Little things make us sane — a delicious pastry with coffee, a flowering vine on a trellis, a hug, a cat on our lap, the sound of small round pebbles rolling in a wave on a beach.

Little things also drive us crazy — a wood splinter in our finger, dropping a plate in the kitchen, an unanswered text, a sarcastic comment or unwanted behavior by a friend or family member.

It’s funny how much little stuff can make or break social equanimity, especially in our close relationships.

Someone makes a comment. It has a slight edge to it — we flinch. “What did they mean?”

We make a mistake, suffer an omission, toss off a negative comment, fail to do what was asked.

“Will they like us anymore?”

“Are we still okay with them?”

They fail us, in these same ways, or so we think.

Are we still okay with them?

It comes down to this: self-management, the management of emotion, the management of response, the management of behavior,  the management of our hearts, the management of each of our precious relationships — to wisdom.

Responding to small irritations is always a decision, a judgment — just let it go, shed it, process it by yourself (“It doesn’t mean anything. It is an isolated incident.”), or the other route — bring it up, talk about it, find out what is really going on, work it through with them or with someone we trust, “Hey, what’s really going on here?”

There is no formula, but a few things might help.

We need to ground our emotions in reality. Often the problem, our anxiety, our irritation is in us, in our own pickiness, our own insecurity, our family of origin issues, our friendship of origin issues. Our emotion is rising out of our previous conflicts and tensions with others. If this is the case we must identify the real source of our emotion.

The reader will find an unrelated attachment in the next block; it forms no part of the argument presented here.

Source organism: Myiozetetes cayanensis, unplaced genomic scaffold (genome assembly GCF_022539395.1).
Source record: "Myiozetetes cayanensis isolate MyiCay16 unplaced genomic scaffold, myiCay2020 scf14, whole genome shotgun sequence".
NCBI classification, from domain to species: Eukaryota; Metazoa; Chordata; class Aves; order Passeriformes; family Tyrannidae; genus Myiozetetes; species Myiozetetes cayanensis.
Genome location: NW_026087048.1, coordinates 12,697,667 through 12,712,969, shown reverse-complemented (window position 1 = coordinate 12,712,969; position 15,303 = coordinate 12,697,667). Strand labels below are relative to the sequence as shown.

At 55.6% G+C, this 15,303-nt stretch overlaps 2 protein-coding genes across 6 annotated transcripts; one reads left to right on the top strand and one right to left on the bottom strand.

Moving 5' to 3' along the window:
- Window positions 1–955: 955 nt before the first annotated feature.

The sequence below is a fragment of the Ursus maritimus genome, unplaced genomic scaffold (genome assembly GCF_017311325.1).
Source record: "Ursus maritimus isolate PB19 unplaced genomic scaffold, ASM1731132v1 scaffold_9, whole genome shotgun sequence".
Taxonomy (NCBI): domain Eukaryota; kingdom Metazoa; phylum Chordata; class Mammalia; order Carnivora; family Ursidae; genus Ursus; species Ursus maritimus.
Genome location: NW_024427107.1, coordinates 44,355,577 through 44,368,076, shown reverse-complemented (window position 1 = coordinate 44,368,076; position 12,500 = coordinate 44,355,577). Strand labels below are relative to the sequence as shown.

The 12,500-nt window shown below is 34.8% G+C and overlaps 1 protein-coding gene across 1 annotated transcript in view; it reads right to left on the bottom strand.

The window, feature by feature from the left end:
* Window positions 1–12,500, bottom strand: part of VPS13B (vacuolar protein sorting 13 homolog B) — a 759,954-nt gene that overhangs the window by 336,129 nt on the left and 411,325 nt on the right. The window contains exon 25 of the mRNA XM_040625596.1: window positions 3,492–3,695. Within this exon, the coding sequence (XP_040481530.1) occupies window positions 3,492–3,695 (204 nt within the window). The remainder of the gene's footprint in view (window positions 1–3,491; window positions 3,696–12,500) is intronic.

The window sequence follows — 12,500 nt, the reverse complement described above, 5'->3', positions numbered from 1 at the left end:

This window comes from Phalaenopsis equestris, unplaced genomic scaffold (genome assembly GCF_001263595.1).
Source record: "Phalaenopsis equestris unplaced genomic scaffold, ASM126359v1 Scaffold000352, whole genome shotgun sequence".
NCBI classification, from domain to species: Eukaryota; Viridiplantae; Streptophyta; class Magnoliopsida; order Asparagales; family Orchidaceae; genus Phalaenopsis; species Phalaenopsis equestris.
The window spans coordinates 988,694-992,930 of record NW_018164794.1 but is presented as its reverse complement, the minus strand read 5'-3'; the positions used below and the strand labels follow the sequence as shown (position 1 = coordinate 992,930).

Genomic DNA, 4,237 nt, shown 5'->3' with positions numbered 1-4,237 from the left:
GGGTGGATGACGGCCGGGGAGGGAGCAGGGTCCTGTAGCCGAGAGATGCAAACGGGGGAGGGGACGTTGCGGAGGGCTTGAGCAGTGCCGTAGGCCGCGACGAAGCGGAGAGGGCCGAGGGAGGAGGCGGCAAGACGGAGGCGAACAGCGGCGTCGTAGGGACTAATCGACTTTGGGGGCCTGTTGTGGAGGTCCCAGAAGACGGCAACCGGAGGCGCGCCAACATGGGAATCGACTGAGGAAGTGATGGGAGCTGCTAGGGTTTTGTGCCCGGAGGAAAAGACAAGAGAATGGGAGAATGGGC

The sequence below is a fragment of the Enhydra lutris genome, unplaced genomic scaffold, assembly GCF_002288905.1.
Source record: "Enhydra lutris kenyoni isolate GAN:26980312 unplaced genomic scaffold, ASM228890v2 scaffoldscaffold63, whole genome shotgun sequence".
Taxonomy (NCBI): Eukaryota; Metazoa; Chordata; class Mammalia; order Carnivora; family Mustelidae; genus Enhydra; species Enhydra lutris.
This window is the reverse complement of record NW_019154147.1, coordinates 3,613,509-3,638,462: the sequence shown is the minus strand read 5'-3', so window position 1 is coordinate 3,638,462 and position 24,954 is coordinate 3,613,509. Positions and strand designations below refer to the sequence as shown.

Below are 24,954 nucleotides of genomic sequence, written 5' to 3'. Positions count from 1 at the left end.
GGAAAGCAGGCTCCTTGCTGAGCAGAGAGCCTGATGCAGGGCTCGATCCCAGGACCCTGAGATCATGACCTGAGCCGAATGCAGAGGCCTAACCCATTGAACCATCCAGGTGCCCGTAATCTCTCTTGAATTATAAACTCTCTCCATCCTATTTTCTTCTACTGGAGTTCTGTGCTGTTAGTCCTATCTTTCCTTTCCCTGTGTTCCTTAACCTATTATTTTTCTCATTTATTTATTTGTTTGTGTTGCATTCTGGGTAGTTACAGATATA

If the emotion is coming from a past harmful or toxic relationship, we must be careful not to let that emotion contaminate our new relationships. What ruined one friendship must not be allow to ruin another. Toxicity from one relationship doesn’t belong in another. It has no right, no place there. The people who have hurt us in the past, how we responded, does not belong in our new, healthy relationships. We must bar the door.

But if the current irritation is the result of a persistent abrasive behavior that currently exists in us, or in our current friends, in or colleagues and is beginning to build up, to cause resentment, to fester, then we must bring it up, to the surface, with ourself, with others, and apply the talking cure to heal it. If someone is letting us down, failing us, hurting us repeatedly, we must be brave and bring this up to them.

This helps, this kind of analysis. We do well when we ask the question: “Where are these feelings coming from?” And, “What is reality here?”

We must identify relational and emotional reality, ground our emotions and our responses in reality, and proceed from there.

The proper handling of little things, our emotions, our specific behaviors, other’s emotions and behaviors, this is essential to maintaining mental health and good relationships.

Get this right, and we will remain sane, and connected — kind of, the best we can, okay for now.

I’m good with okay for now.

 

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